Dave Papp flickr, creative commons
When I was a kid, I killed a lot of evil foes. Cowboy Dave must have plugged a dozen Black Barts in order to save the beautiful girl. Occasionally, they shot me–right in the gizzard.
You should have seen me die. That’s one of the best things I did. “Ooh!” Then I would fall to my knees clutching my stomach where an invisible bullet lay buried, burning my young life away. It was so touching that even I was moved.
I also stabbed a few bad guys with my invisible saber when the game changed to knights and sword fights. I’ve never killed any visible people (though I may have driven a few of them crazy), but I’ve slain my share of invisible bad guys.
It seems to me that some grown-up Christians are doing the same thing. I reserve the right to be wrong but this is for those of you who’ve wondered about “breaking generational curses.” Here’s part of the scripture that my friends base their doctrine upon:
“You shall not make for yourself an image in the form of anything in heaven above or on the earth beneath or in the waters below. You shall not bow down to them or worship them; for I, the Lord your God, am a jealous God, punishing the children for the sin of the parents to the third and fourth generation of those who hate me …” (Deut. 5:9, 10 NIV)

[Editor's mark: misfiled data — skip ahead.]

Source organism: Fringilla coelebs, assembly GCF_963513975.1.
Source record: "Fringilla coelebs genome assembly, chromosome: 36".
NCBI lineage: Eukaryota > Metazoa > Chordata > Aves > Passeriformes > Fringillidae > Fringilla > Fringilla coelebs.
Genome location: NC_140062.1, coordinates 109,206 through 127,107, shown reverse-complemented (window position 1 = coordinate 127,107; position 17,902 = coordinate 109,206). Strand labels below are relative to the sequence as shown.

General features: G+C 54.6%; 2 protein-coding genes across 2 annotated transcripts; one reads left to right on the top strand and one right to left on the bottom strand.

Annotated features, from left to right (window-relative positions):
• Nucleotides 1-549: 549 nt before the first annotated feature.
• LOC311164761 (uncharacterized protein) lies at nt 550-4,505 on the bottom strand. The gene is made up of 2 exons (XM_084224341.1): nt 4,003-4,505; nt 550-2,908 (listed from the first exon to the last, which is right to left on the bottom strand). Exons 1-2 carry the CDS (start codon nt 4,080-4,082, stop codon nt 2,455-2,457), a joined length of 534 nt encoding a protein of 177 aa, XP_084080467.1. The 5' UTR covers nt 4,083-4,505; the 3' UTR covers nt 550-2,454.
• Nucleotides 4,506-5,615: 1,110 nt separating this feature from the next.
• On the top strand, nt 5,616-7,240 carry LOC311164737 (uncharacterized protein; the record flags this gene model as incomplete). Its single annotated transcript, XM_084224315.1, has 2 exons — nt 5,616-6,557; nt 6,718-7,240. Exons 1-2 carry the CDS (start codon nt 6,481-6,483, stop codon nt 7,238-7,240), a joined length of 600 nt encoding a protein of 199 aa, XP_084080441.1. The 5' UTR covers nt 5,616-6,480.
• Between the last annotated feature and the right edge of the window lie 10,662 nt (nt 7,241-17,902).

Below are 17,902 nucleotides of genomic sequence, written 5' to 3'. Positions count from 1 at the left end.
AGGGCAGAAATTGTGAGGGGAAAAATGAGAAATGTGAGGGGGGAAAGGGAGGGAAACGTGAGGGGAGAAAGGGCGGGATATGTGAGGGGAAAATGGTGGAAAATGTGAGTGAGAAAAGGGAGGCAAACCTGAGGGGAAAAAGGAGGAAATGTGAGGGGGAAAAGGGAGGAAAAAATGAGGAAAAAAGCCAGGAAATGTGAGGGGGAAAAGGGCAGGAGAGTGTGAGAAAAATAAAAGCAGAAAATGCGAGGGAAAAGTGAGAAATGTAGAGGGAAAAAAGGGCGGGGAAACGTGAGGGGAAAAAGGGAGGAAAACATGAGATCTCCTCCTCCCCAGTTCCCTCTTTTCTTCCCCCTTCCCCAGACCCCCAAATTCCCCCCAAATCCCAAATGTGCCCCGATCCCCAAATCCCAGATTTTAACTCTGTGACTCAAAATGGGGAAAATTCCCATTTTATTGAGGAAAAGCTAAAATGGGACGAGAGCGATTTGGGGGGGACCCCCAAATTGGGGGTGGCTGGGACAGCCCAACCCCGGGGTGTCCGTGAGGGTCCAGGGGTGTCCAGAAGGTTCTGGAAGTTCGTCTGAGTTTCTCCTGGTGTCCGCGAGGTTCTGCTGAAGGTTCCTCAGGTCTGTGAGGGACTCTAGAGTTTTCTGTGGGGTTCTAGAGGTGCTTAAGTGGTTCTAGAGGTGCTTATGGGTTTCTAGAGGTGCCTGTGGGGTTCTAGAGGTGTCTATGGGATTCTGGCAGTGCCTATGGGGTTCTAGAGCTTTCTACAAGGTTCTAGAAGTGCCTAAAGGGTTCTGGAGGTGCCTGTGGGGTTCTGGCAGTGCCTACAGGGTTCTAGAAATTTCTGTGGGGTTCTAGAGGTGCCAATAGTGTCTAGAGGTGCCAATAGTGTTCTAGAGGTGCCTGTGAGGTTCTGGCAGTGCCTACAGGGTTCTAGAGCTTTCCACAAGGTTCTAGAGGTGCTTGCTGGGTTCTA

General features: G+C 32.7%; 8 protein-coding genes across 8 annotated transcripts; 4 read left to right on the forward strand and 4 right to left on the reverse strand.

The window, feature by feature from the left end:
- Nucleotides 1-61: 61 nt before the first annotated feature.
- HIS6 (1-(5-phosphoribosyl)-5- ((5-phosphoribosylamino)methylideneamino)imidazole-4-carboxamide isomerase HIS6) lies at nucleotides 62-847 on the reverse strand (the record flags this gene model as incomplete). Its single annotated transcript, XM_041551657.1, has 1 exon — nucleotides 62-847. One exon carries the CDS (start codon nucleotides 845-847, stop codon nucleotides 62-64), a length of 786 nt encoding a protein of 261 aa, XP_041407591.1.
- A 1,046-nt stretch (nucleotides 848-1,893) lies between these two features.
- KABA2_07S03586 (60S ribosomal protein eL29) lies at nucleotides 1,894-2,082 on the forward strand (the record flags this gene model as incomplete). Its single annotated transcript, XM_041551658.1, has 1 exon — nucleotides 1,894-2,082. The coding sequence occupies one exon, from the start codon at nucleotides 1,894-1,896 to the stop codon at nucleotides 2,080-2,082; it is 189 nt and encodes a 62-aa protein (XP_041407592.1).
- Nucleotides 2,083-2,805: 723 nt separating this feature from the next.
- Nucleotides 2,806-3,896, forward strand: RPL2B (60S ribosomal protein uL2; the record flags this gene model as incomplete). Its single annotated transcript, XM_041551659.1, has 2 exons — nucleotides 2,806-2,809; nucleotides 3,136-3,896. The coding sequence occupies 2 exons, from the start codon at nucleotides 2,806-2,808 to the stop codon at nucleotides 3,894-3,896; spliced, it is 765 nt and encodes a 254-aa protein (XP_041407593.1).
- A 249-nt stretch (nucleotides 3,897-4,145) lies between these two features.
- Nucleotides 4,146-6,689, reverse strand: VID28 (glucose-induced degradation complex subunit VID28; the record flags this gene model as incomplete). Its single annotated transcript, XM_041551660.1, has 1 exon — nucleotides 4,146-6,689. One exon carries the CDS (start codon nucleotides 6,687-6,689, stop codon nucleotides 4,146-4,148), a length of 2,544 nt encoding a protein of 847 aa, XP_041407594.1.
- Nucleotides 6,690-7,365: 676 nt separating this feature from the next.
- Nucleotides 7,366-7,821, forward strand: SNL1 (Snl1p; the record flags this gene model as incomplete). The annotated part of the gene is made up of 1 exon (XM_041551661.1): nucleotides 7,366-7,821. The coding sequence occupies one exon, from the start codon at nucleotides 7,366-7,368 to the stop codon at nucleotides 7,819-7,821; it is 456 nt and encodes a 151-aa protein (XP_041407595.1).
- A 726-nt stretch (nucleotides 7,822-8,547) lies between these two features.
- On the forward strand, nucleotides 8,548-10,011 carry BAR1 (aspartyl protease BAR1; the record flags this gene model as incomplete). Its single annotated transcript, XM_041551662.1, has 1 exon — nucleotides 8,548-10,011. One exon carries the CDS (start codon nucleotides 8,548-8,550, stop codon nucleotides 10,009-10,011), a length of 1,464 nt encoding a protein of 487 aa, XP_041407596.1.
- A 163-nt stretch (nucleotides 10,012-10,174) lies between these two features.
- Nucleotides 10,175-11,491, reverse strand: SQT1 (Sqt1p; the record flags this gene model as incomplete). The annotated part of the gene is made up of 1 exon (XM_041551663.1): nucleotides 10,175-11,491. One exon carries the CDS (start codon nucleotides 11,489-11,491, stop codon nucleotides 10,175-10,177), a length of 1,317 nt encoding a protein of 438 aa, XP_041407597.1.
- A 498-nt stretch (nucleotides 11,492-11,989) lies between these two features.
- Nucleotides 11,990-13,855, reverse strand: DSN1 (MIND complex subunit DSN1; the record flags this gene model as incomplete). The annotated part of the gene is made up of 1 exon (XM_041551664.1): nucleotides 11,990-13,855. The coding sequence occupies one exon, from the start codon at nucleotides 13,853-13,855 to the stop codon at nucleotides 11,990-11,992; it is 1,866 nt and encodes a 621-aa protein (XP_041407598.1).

The teaching says that many of the problems we face today are passed down to us spiritually because of the curse carried by the sins of our parents. Not only kids but grandkids and great grandchildren can suffer for the sins of their elders, even if they’ve never sinned in the same manner.
So, somewhere we have to “break” the power of this generational curse so that we can be free of the punishment for their sin.
Now, I know we pass a lot of junk onto our kids and I hope my kids can forgive me for the headaches I bequeathed them. But, forgive me if I shock you, it’s not necessarily a spiritual thing, it’s a sociological thing. Often we raise our kids the way we were raised and we battle our own weaknesses like our parents did. Continue reading